This has too much depth to discuss in just a simple review, so I'm going to leave it at that. Get the version with the bonus tracks. Most are mellow and atmospheric, but they're worth having.
If you like albums such as Promised Land, Empire, or Rage For Order then this is the Queensryche album that you have very patiently been waiting for. If you only like Warning and Mindcrime, then avoid this album!
Good album. Good comeback. 4 stars. Headphones are a plus!
1 of 2 people found the following review helpful
on August 2, 2011
I've been a Queensryche fan since I picked up the E.P. in 1983 and consider them to be my all-time favourite band. I always had little regard for the Q2K and Hear in the Now Frontier albums, and sadly Dedicated to Chaos is destined to join those two albums as one of the weaker Queensryche releases, which is a shame as their last album American Soldier was impressive.
Dedicated to Chaos benefits from an excellent production, everything is crisp and clear, but this is an odd collection of songs that don't mesh with one another. There are some good songs here, specifically At The Edge, I Take You, Big Noize, and Retail Therapy, all which contain classic Queensryche elements. Drive is also a good rhythm-based song with a nice groove. The remainder of the songs are either okay or are sub-par. Hard Times, for example, sounds like it could have been lifted from Geoff Tate's 2002 solo release and has no place being on a Queensryche album. The worst of the bunch has to be Got It Bad, which is dragged down by its dreadful lyrics. Indeed, the lyrics on Dedicated to Chaos are mystifying. Tate has always been known for his thought-provoking lyrics, but some of the lyrics here are completely sophmoric.
Edit: I initially gave Dedicated to Chaos a three star rating and commented that perhaps I was being overly generous. Having lived with the album for another month since first posting this review, I've downgraded this from a three-star to a two star-rating. Unfortunately,the handful of good songs on offer just can't overcome the mediocrity of the rest the bunch.
1 of 2 people found the following review helpful
on September 8, 2011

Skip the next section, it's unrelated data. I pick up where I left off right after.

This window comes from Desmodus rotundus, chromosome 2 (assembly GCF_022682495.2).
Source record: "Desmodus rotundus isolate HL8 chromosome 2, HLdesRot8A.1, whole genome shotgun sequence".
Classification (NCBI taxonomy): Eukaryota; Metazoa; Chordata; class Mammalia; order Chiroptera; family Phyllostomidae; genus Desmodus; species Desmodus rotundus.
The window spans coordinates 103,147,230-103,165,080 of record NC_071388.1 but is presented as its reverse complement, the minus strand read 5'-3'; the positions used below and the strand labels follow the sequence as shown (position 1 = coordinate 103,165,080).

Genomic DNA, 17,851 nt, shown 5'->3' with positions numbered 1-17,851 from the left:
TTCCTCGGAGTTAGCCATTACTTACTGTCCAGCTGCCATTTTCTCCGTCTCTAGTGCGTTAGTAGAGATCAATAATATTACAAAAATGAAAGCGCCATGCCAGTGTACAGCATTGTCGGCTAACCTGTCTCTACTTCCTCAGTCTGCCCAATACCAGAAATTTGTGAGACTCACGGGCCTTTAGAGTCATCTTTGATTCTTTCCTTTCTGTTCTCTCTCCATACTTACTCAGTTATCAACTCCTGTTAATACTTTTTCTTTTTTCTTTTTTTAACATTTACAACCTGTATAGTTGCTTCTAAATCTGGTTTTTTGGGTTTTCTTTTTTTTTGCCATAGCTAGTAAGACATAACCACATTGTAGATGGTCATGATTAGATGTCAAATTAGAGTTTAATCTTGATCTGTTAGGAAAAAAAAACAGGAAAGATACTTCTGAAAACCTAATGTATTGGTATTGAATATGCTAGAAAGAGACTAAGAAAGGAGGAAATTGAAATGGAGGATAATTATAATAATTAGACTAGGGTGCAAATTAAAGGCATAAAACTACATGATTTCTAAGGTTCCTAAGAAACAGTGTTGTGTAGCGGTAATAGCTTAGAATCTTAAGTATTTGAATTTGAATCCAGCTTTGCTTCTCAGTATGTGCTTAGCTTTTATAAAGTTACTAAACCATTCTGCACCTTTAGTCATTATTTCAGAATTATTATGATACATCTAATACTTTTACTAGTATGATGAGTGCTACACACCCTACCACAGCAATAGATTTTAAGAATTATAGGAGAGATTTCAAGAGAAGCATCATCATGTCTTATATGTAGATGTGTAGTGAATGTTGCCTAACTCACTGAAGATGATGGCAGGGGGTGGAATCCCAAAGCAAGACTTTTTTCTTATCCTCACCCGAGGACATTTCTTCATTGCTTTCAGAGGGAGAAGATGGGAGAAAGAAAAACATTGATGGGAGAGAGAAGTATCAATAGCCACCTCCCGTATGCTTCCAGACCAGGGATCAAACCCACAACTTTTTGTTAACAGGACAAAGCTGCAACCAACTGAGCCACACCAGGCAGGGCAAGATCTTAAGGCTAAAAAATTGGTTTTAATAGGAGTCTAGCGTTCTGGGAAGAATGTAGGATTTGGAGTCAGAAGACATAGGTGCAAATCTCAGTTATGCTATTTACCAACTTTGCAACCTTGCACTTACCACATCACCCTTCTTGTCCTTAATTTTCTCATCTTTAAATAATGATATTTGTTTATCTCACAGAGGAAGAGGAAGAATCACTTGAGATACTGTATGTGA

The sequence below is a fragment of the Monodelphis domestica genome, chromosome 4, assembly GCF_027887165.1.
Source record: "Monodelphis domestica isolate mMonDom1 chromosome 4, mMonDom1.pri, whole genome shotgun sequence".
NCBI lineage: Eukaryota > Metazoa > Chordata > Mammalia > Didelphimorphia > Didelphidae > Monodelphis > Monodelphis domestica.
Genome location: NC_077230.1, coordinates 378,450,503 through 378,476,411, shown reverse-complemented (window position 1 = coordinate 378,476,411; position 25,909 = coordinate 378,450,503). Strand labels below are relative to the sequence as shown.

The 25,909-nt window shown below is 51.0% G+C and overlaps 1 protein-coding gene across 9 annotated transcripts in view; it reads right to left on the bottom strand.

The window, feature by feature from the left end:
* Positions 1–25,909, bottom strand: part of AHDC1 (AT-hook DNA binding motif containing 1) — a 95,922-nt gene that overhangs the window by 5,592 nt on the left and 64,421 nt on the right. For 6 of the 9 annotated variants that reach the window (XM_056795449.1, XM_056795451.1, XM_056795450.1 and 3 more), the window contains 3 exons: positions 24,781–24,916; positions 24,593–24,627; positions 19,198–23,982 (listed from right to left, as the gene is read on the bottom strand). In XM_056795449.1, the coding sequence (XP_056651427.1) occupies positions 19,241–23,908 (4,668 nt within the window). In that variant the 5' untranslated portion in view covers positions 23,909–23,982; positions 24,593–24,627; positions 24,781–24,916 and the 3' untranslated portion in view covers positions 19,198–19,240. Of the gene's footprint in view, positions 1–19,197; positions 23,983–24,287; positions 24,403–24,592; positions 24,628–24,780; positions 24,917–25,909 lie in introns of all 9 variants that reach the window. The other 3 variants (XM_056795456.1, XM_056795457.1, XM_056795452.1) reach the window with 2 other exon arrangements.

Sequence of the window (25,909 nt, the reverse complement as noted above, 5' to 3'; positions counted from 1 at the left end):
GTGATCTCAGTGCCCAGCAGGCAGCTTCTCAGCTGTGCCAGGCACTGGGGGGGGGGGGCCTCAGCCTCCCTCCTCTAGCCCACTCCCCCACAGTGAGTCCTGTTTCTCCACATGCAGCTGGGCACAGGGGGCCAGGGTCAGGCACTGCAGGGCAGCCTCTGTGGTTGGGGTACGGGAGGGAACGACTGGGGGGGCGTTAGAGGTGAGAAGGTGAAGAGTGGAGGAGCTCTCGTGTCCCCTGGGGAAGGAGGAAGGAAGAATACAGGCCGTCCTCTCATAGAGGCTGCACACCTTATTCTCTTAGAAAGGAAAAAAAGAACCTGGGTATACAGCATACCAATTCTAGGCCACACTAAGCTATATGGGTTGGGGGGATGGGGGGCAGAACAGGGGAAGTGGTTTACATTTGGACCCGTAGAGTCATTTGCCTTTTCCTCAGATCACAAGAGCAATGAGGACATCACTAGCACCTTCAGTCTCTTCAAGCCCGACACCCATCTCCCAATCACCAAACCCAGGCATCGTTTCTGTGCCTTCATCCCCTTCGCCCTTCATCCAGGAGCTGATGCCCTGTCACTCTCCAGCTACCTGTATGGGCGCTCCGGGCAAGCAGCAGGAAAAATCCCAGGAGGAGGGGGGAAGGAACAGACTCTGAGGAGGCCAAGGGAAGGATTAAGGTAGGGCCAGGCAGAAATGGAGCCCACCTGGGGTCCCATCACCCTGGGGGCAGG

this is a very good cd - no it is not like early queensryche - everyone grows up and matures - different from early stuff - but still very good - 4 out of 5 - also check out american soldiers
1 of 3 people found the following review helpful
on July 9, 2011
I have listened to this new cd five times now. I didn't want to review it on the first listen as I have been a fan since the beginning of QR. I was hoping it would grow on me, but it hasn't. It's not because I expect them to sound like they did back in the day, I know better. There are about four pretty good songs on this cd. The rest, not so good. The first time I listened I thought 2 stars, but I knew I needed to give it a chance. Ever since Q2K I have had to let their music grow on me. I ended up liking that one after about three trys. I admit its very different than much of their other stuff. There is nothing wrong with breaking new ground. This outing is like Geoff Tates solo cd. It sounds like alot of the songs were castoffs from that era. I can't get into this outing no matter how hard I try. Geoff Tate is an intelligent guy but if he thinks this is acceptable he needs to dig deeper.I do have to say that in spots the musical talent of the band is still there but some areas it is pretty uncomplicated and boring. A turd is a turd is a turd...no matter how you slice it. Unless you get this cd for free it is not worth the money or the time listening to it. Try Redemption or Dream Theater if you want quality progressive music. This is more for am radio and panders to kiddies with their ipods and "You Tube, You Tube" like Geoff Tate says.